permutations &combinations

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Richard P. | Fairfax County Tutor for HS Math and ScienceFairfax County Tutor for HS Math and Sci...

If the seating order around each table does not matter, this problem boils down to the number of ways that 5 people can be chosen from a group of 10 people. The short way of saying this is: "ten choose five".

The logic here is that once the first table is selected, the remaining people must go to the second table.

This number is the combinatorial coefficient 10!/[ 5! (10-5)!] (x! denotes x factorial)

This evaluates to 252

If the seating order around a table does matter this number must be multiplied by the number of circular permutations of 5. This number is 4! = 24. In fact, one must multiply by 24 twice, once for each table.

So if the seating order does matter, then the answer is 252 x 24 x24 = 145152

Hi Joshua;

The fact that there are two tables is a non-issue. What if there is only one table? There are ten seats, either way.

For the first seat, there are 10 possibilities.

For the second seat, there are 9 possibilities.

For the third seat, there are 8 possibilities.

For the fourth seat, there are 7 possibilities.

For the sixth seat, there are 6 possibilities.

etc.

10 x 9 x 8 x 7 x 6 x 5 x 4 x 3 x 2 x 1=3,628,800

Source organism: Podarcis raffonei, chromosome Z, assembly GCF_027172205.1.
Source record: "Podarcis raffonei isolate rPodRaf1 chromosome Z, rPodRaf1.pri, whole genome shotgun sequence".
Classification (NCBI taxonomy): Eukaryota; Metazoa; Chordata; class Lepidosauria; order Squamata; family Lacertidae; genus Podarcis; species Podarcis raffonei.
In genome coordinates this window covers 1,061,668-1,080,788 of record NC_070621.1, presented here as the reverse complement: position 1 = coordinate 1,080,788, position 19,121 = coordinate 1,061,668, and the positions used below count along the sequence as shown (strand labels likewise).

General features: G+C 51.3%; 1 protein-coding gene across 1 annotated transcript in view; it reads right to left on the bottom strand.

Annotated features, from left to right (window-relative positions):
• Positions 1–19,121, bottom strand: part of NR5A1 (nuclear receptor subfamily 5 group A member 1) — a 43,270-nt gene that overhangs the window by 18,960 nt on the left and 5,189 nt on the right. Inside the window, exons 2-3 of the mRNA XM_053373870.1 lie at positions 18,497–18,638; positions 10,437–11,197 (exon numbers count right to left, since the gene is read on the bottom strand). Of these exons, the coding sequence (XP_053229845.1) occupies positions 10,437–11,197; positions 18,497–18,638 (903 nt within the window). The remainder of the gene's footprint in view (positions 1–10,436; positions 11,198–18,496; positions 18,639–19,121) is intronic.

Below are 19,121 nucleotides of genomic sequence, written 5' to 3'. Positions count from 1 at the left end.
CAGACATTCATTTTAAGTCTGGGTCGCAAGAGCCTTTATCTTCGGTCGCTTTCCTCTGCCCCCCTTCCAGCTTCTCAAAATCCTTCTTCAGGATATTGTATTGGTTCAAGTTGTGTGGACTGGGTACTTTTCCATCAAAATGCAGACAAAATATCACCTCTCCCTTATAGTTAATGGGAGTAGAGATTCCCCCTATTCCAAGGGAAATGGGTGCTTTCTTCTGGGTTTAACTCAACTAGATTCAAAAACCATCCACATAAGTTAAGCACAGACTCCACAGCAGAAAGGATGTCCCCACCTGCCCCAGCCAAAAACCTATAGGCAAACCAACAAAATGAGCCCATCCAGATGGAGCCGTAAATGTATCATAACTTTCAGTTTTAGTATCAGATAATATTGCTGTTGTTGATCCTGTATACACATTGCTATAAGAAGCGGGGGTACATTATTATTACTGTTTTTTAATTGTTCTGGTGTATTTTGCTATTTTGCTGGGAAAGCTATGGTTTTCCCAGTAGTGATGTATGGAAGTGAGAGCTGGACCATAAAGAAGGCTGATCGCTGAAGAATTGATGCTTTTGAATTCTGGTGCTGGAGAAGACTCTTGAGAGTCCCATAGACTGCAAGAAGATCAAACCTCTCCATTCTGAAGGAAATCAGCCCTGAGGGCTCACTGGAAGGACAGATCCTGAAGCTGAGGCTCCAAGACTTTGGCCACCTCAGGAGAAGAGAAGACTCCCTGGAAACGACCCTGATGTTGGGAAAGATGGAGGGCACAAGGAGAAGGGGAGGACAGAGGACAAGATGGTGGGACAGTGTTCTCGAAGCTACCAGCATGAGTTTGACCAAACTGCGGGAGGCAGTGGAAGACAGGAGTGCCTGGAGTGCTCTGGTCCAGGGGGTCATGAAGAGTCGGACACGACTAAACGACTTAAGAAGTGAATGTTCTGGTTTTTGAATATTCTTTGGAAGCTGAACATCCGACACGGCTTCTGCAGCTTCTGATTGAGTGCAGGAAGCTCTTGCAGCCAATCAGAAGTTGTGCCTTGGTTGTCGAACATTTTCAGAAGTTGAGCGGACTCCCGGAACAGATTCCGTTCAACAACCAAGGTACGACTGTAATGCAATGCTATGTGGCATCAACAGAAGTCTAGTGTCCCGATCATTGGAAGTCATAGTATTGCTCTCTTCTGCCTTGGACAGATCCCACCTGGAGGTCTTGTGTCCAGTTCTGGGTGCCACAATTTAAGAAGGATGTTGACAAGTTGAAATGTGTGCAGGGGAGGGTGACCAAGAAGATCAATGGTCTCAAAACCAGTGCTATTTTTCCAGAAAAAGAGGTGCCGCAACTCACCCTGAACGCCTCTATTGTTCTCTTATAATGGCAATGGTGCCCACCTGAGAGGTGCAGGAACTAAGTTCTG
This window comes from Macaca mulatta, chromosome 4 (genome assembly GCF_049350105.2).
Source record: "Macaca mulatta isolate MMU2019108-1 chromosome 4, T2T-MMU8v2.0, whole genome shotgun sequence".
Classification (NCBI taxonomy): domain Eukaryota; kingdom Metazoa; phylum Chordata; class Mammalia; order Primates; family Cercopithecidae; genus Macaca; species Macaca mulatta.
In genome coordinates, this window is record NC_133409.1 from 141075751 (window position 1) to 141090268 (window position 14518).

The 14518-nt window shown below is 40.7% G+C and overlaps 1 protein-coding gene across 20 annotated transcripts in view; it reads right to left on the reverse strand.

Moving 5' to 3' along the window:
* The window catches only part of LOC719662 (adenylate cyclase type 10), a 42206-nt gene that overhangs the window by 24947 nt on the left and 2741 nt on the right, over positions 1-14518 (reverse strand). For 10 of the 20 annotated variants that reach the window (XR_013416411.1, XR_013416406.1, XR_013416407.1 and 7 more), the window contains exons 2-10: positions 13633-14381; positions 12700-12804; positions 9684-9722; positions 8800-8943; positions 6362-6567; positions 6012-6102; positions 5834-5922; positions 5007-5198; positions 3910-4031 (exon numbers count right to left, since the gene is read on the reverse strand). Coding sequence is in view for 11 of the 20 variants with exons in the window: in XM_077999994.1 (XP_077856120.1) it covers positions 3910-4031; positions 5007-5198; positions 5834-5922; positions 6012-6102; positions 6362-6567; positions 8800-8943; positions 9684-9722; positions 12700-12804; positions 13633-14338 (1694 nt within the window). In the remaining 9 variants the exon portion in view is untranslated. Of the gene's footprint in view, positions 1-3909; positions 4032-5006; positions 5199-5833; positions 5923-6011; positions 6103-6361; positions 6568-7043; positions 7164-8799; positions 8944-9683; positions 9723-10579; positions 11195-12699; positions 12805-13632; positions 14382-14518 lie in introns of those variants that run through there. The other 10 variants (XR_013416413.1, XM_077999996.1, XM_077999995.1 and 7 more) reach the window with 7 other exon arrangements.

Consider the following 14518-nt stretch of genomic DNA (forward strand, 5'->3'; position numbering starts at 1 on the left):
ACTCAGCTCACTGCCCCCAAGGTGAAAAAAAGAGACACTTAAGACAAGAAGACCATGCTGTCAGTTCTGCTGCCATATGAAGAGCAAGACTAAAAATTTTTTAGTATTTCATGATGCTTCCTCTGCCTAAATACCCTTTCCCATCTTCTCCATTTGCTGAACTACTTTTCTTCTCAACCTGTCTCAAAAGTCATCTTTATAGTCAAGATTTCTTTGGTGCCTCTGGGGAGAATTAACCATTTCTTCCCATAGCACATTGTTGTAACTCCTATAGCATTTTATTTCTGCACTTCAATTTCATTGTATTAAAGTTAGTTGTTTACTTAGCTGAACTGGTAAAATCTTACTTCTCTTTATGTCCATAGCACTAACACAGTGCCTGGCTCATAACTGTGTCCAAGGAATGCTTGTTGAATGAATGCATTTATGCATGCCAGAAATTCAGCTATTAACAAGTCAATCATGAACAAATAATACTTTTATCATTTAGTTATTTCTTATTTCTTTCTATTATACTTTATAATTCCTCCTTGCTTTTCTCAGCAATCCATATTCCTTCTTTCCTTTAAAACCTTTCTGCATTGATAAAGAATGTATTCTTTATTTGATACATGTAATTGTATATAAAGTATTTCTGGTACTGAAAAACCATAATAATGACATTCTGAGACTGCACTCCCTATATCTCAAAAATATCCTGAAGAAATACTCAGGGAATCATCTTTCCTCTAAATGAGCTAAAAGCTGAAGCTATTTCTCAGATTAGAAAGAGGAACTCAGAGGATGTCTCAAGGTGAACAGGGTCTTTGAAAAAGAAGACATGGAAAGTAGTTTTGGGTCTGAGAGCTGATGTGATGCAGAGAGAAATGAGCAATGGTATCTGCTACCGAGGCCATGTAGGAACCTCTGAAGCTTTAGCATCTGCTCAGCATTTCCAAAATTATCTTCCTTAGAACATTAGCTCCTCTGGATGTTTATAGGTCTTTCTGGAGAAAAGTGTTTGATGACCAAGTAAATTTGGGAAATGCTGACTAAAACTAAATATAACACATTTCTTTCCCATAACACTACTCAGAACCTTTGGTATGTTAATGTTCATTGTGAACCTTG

You have neglected to account for the rotational symmetries. To see why, consider the case of 3 people at a single table. Your solution would indicate 3!=6 possible arrangements, namely (read the arrangement clockwise)

ABC

ACB

BAC

BCA

CAB

CBA

Note, however, that there are exactly two equivalence classes of arrangement that group as

ABC, BCA, CAB

ACB, BAC, CBA

Hence there are exactly two ways for three individuals to sit around a round table:

ACB, BAC, CBA

Hence there are exactly two ways for three individuals to sit around a round table:

ABC, ACB.

In fact, given N people with N seats at a round table, there are N!/N = (N-1)! ways to arrange the individuals. As Richard alludes to in his solution, it is a matter of wording for the equivalency of seating arrangements. Oftentimes the implied solution for these types of problems is that two seating arrangements are considered equivalent if the person to the right of each individual does not change. (See my example above for a better understanding.)

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